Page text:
The past decade has witnessed remarkable signs of a struggling aviation industry. In the aftermath of 9/11 carriers faced a massive crisis, only further handicapped by the economic downturn during the global recession. At the same time, client demand for greener and cleaner but also fast and comfortable travel methods has increased.

Beyond this, perhaps the biggest challenge the industry has to face have been soaring fuel prices. In January 2011, the International Energy Agency raised the alarm as after several weeks of steady prices, the Brent Crude benchmark opened trading with a push to $95 per barrel, its highest price in more than two years.

By early February, with the rising unrest in the Middle East, the reference had reached $100 per barrel. While the International Air Transport Association (IATA) has forecasted a 40% industry profit slump from $15.1bn to $9.1bn for 2011, assuming an average Brent Crude at $84 per barrel, the benchmark hit $123 on April 2011.

Unless the industry, desperate for economy and a cleaner image, can find significant ways to save costs, airlines seem predestined to return to losses once again.

"In preparation of an ‘oil peak’ and what will happen after, reducing fuel consumption is not only a must from the economical point of view but also a societal and political one," says the executive director of the European Clean Sky initiative, Eric Dautriat.

But as Dautriat points out, rays of hope can be found in the research and development of new fuel-saving and ‘green’ airplanes.

"Reducing fuel consumption is not only a must from the economical point of view but also a societal and political one."

Green airplanes

In the last few decades, aircraft fuel consumption has already been decreased by 70%. An impressive improvement, believes Dautriat. However, efforts must be increased to keep track with increasingly difficult circumstances and more competitive goals of the aviation industry.

Efforts to develop a green airplane are being led by big manufacturers such as Airbus, Rolls-Royce, Safran and Boeing who have invested billions of dollars in the research and development of eco-friendly aviation.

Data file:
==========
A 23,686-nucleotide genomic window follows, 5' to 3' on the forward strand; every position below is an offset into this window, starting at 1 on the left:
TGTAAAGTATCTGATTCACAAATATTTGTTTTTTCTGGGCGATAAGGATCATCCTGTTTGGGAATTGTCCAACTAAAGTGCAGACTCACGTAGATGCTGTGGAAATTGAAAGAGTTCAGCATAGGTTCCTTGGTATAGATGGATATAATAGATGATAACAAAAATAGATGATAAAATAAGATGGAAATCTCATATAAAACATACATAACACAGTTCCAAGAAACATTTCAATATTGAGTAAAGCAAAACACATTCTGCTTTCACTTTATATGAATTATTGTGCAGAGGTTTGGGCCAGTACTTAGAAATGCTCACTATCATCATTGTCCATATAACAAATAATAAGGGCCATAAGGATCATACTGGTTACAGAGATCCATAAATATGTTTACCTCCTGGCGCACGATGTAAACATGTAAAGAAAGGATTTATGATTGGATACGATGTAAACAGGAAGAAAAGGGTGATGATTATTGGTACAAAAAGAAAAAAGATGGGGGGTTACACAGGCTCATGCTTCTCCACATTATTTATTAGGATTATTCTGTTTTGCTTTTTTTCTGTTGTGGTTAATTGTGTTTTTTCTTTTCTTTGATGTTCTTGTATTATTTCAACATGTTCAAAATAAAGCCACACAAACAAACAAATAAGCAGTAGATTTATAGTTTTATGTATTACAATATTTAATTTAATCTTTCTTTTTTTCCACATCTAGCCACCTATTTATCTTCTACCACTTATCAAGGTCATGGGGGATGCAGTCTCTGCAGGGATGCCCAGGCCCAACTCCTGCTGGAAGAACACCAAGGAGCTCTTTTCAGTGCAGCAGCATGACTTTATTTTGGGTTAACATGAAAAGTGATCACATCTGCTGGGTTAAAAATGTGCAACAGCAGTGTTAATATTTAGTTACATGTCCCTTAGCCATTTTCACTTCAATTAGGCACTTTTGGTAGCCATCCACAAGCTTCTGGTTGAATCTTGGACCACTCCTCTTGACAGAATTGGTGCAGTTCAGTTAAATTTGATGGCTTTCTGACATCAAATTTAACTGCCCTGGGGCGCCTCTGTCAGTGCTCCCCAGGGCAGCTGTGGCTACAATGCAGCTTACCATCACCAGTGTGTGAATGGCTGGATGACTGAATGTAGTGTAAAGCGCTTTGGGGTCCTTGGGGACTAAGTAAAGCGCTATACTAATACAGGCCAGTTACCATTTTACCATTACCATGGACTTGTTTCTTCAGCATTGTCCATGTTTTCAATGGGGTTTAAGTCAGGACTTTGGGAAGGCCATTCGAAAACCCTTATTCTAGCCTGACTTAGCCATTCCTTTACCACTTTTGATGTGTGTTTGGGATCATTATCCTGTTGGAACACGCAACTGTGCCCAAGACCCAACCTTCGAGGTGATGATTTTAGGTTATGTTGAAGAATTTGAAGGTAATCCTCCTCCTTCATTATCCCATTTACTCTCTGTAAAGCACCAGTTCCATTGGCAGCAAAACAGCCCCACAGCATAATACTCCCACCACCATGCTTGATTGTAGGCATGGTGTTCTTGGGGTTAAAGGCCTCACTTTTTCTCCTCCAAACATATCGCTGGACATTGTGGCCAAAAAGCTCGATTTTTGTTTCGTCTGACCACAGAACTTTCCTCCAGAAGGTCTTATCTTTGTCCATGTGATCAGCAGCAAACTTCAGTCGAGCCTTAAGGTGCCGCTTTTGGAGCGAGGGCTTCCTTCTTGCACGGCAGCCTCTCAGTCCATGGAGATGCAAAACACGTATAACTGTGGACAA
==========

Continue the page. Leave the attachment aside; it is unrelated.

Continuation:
In February 2011 for instance, Boeing unveiled its new 747-8 Intercontinental bringing green aircrafts once more at the centre stage of the industry. Vice president and general manager of Airplane Programs at Boeing, Pat Shanahan, said during the launching ceremony: "The new 747-8 Intercontinental will set a new standard in economic and environmental performance."

The plane provides 16% better fuel economy, 16% lower carbon emissions per passenger and a 30% smaller noise footprint than its predecessor, addressing three major goals of reducing the environmental impact of air travel.

The goals of green aviation

Beyond the ambition to unearth an efficient business model to save costs due to growing financial concerns of the struggling industry, probably the most important goal of green aviation is reducing the impact on global warming and cutting down on CO2 emissions. Even though aviation only represents 2%-3% of man made emissions, this impact has yet to reach its peak as air travel is expected to double in the next 20 years. 

"Researchers and regulators have joined the efforts of industry giants in greening aviation."

"This is why we have to take action on these emissions in order to reach a carbon-neutral growth," says Eric Dautriat from Clean Sky, the biggest European aeronautical research programme in green aviation.

The reduction of noise and the enhancement of local air quality in the vicinity of airports is the second goal of green aviation. Noise has already decreased by 70% in the last 40 years and new aircraft, such as the Boeing 747-8 Intercontinental, are far quieter than the previous generation. "Nevertheless, there is still a need for improvement just because of the same reasons, the continuous growth of air traffic because the citizen’s demand for comfort is increasing in all areas," says Dautriat.

A green product lifecycle, starting at the design and manufacturing stage, going onwards to the plane’s maintenance and disposal, is the third major area of concern. Green aviation is aimed at decreasing the use of natural resources and chemicals. Emissions from pollutants in manufacturing should be reduced and the aircraft should be fully recyclable.

The Clean Sky initiative